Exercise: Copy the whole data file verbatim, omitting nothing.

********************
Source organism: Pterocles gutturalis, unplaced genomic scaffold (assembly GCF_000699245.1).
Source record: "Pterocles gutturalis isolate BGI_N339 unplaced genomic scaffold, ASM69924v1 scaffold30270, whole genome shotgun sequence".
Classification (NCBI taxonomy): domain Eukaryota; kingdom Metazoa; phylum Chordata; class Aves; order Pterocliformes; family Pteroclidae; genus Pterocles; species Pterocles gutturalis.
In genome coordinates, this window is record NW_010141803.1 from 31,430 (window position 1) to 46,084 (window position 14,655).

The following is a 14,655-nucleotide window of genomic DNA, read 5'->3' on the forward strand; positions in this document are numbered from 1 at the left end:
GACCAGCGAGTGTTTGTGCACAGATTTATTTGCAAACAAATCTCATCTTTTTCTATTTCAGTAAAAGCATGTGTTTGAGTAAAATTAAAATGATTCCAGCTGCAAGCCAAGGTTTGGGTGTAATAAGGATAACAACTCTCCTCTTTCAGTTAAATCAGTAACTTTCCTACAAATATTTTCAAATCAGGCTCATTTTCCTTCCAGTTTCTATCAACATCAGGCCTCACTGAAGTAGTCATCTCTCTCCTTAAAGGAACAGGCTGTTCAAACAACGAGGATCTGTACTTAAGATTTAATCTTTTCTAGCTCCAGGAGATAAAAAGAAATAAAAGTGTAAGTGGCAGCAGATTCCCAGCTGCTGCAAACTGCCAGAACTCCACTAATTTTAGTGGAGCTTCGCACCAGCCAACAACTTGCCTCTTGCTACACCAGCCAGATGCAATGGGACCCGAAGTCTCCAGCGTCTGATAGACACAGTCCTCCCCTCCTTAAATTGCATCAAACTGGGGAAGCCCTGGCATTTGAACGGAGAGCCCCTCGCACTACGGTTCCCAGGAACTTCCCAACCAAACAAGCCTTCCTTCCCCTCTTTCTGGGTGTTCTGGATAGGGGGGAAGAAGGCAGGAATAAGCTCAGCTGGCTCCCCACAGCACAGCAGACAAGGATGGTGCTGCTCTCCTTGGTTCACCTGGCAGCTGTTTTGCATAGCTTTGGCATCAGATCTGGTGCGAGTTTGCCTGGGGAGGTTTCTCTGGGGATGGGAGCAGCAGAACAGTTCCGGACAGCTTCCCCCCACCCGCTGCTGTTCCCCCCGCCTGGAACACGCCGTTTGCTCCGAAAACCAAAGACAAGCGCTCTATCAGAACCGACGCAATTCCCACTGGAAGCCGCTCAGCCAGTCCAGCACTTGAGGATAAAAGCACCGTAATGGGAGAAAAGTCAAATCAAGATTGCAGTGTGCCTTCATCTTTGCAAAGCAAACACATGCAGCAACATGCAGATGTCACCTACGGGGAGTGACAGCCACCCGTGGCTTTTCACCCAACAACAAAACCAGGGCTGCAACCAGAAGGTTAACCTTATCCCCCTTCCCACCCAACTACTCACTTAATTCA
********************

Source organism: Pterocles gutturalis, unplaced genomic scaffold (assembly GCF_000699245.1).
Source record: "Pterocles gutturalis isolate BGI_N339 unplaced genomic scaffold, ASM69924v1 scaffold30270, whole genome shotgun sequence".
Classification (NCBI taxonomy): domain Eukaryota; kingdom Metazoa; phylum Chordata; class Aves; order Pterocliformes; family Pteroclidae; genus Pterocles; species Pterocles gutturalis.
In genome coordinates, this window is record NW_010141803.1 from 31,430 (window position 1) to 46,084 (window position 14,655).

The following is a 14,655-nucleotide window of genomic DNA, read 5'->3' on the forward strand; positions in this document are numbered from 1 at the left end:
GACCAGCGAGTGTTTGTGCACAGATTTATTTGCAAACAAATCTCATCTTTTTCTATTTCAGTAAAAGCATGTGTTTGAGTAAAATTAAAATGATTCCAGCTGCAAGCCAAGGTTTGGGTGTAATAAGGATAACAACTCTCCTCTTTCAGTTAAATCAGTAACTTTCCTACAAATATTTTCAAATCAGGCTCATTTTCCTTCCAGTTTCTATCAACATCAGGCCTCACTGAAGTAGTCATCTCTCTCCTTAAAGGAACAGGCTGTTCAAACAACGAGGATCTGTACTTAAGATTTAATCTTTTCTAGCTCCAGGAGATAAAAAGAAATAAAAGTGTAAGTGGCAGCAGATTCCCAGCTGCTGCAAACTGCCAGAACTCCACTAATTTTAGTGGAGCTTCGCACCAGCCAACAACTTGCCTCTTGCTACACCAGCCAGATGCAATGGGACCCGAAGTCTCCAGCGTCTGATAGACACAGTCCTCCCCTCCTTAAATTGCATCAAACTGGGGAAGCCCTGGCATTTGAACGGAGAGCCCCTCGCACTACGGTTCCCAGGAACTTCCCAACCAAACAAGCCTTCCTTCCCCTCTTTCTGGGTGTTCTGGATAGGGGGGAAGAAGGCAGGAATAAGCTCAGCTGGCTCCCCACAGCACAGCAGACAAGGATGGTGCTGCTCTCCTTGGTTCACCTGGCAGCTGTTTTGCATAGCTTTGGCATCAGATCTGGTGCGAGTTTGCCTGGGGAGGTTTCTCTGGGGATGGGAGCAGCAGAACAGTTCCGGACAGCTTCCCCCCACCCGCTGCTGTTCCCCCCGCCTGGAACACGCCGTTTGCTCCGAAAACCAAAGACAAGCGCTCTATCAGAACCGACGCAATTCCCACTGGAAGCCGCTCAGCCAGTCCAGCACTTGAGGATAAAAGCACCGTAATGGGAGAAAAGTCAAATCAAGATTGCAGTGTGCCTTCATCTTTGCAAAGCAAACACATGCAGCAACATGCAGATGTCACCTACGGGGAGTGACAGCCACCCGTGGCTTTTCACCCAACAACAAAACCAGGGCTGCAACCAGAAGGTTAACCTTATCCCCCTTCCCACCCAACTACTCACTTAATTCA